Henderson argues that chaotic domestic political conditions between 1821 and 1846 created a situation where the only option open to Mexico's leaders was war with the United States, a war that many recognized their country would lose. Endemic conflict, even civil war, between various groups of liberal federalists and conservative centralists undermined the rule of law; inhibited both economic development and the creation of a sense of national unity; and created opportunities for ambitious, unscrupulous, powerful risk takers to come to the fore, most notably Antonio Lopez de Santa Anna. Many of Mexico's politicos agreed on only one thing--that the lower classes, which constituted the vast bulk of the population, had to be suppressed. Indeed, the real fear of insurrection led to a situation that resembled men fighting over possession of a lifeboat: all need take care that their actions did not sink their very means of survival. Hobbled by domestic turmoil, Mexico confronted its northern neighbor's expansionism. The problem of holding on to the borderlands proved a Gordian knot. Good ideas and intentions abounded, but energy and focus were lacking. With Texas's de facto independence won in 1836, the related issues of bringing the breakaway province to heel and standing up to the United States became hobby horses in the internecine political struggle among factions in Mexico proper; the issues were used to attack a political opponent's courage and manhood. In this environment, calm realism was declaimed as cowardice, and the situation only worsened with the annexation of Texas by the United States in 1845. Moderate federalists, such as President Jose Joaquin de Herrera, recognized that Mexico was unprepared for war, but proved helpless to stop the rush toward it. Instead, "the desperate glory of death on the battlefield seemed preferable to the ignominy of compromise and surrender" (p. 191). The same divisions that brought Mexico to war contributed to its defeat and the disastrous consequences it entailed.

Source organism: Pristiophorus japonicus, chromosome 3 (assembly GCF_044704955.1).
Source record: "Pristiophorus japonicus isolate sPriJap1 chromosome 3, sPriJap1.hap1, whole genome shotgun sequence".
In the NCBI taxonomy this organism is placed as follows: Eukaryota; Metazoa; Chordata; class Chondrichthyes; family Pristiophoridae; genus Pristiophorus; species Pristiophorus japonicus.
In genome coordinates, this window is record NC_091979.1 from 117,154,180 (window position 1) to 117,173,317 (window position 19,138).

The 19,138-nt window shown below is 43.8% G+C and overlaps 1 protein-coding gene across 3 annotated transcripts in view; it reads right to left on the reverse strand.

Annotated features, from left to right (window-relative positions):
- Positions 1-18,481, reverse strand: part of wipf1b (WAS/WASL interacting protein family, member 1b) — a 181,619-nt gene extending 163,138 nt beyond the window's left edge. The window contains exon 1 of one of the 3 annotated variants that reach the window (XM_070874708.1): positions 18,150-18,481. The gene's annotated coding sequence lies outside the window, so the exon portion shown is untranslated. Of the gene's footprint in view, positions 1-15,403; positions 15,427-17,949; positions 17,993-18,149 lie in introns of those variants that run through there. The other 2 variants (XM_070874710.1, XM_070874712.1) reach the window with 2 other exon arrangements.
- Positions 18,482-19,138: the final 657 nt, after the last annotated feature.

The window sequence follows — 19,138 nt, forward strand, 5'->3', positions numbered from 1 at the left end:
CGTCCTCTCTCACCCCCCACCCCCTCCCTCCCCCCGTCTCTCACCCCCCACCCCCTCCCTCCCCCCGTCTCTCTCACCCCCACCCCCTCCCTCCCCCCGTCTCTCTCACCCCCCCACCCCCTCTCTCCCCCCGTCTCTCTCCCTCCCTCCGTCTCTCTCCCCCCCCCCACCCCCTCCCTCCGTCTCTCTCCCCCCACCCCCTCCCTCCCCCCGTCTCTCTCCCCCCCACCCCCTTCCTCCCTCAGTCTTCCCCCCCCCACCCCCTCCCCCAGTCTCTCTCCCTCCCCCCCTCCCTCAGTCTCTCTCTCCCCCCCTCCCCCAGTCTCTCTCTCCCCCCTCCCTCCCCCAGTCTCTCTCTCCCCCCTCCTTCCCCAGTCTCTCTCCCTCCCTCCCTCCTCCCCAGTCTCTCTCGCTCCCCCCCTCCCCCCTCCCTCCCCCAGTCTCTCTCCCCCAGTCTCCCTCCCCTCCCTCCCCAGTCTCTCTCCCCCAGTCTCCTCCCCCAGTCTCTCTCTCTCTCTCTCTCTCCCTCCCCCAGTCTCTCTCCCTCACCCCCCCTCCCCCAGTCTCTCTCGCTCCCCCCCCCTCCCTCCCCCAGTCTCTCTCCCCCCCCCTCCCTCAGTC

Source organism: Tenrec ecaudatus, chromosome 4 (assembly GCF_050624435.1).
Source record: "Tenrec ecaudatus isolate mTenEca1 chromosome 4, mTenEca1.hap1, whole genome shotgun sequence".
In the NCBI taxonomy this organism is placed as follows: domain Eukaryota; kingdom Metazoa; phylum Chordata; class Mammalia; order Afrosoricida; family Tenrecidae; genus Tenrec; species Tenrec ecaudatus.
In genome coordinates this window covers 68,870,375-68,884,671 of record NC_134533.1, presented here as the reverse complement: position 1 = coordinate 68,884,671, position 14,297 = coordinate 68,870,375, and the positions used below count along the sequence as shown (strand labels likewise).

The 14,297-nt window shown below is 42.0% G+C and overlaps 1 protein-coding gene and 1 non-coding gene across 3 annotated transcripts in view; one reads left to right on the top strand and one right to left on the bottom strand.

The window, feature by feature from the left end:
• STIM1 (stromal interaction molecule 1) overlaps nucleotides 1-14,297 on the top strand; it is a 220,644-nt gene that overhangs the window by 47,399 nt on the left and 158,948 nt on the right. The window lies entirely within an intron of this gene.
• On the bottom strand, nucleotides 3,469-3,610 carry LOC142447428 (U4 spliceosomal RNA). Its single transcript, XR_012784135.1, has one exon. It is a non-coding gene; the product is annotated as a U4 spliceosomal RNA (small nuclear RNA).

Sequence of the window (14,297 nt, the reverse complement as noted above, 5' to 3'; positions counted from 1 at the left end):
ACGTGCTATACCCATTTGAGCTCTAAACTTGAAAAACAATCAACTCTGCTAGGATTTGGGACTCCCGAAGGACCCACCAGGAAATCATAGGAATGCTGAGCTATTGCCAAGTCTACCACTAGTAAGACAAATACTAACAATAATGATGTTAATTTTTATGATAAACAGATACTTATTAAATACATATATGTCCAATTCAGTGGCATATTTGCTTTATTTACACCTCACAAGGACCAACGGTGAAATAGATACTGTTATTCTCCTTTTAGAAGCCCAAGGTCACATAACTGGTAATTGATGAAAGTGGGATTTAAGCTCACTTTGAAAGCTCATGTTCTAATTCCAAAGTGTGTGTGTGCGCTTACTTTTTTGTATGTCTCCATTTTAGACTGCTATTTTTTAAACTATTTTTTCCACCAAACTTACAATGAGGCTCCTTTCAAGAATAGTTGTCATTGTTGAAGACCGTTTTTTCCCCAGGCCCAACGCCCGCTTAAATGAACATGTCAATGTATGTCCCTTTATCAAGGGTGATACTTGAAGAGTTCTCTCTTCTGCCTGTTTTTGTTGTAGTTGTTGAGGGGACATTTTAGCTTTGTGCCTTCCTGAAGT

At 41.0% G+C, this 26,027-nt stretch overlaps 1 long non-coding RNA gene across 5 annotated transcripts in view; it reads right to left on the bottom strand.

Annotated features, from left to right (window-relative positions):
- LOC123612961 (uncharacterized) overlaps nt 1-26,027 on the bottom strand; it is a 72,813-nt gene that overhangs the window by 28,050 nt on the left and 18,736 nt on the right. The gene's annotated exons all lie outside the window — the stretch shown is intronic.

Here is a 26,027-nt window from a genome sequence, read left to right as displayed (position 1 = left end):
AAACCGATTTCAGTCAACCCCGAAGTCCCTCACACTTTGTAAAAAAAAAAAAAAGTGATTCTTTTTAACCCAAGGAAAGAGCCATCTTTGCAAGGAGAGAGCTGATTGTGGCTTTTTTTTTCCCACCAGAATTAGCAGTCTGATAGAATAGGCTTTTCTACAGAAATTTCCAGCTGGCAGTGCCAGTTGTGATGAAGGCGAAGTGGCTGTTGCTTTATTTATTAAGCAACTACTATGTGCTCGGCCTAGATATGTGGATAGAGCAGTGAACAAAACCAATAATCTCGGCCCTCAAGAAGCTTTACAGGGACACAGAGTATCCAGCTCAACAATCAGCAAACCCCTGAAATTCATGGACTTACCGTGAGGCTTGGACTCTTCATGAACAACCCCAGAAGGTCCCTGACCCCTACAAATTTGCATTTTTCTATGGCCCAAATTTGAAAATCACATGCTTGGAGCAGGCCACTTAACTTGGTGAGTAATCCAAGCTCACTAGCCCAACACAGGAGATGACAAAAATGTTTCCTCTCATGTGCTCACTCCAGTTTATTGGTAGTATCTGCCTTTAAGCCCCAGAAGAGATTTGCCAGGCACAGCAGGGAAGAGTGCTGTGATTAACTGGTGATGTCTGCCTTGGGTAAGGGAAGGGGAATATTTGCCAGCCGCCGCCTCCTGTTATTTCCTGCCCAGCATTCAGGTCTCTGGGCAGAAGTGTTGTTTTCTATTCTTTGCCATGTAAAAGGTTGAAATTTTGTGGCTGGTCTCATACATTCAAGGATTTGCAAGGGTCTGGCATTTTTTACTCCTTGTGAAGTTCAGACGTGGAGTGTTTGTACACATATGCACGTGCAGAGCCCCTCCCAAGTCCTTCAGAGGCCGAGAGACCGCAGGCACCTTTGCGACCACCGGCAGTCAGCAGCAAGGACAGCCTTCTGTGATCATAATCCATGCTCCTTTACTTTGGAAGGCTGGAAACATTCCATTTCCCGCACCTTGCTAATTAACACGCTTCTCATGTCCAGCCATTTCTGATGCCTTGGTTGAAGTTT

As well as providing a cogent introduction to the topic, Henderson's book serves as a pointed reminder of the powerful and baneful effect of bellicose political discourse. Drawing historical parallels is always dangerous, but the exercise, however inadequate, can prove illuminating. Like Henderson's Mexico, the American South in the 1840s and 1850s saw the creation of a political hobby horse, the defense of slavery, which squelched reasonable voices and eventually led to secession, war, and defeat. Similarly, the issue of Alsace-Lorraine contributed to France's welcoming of war in 1914. And, Cato the Elder's constant refrain that Carthage must be destroyed helped shape Rome's policy during the Punic Wars.
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Gregory Hospodor. Review of Henderson, Timothy J., A Glorious Defeat: Mexico and Its War with the United States.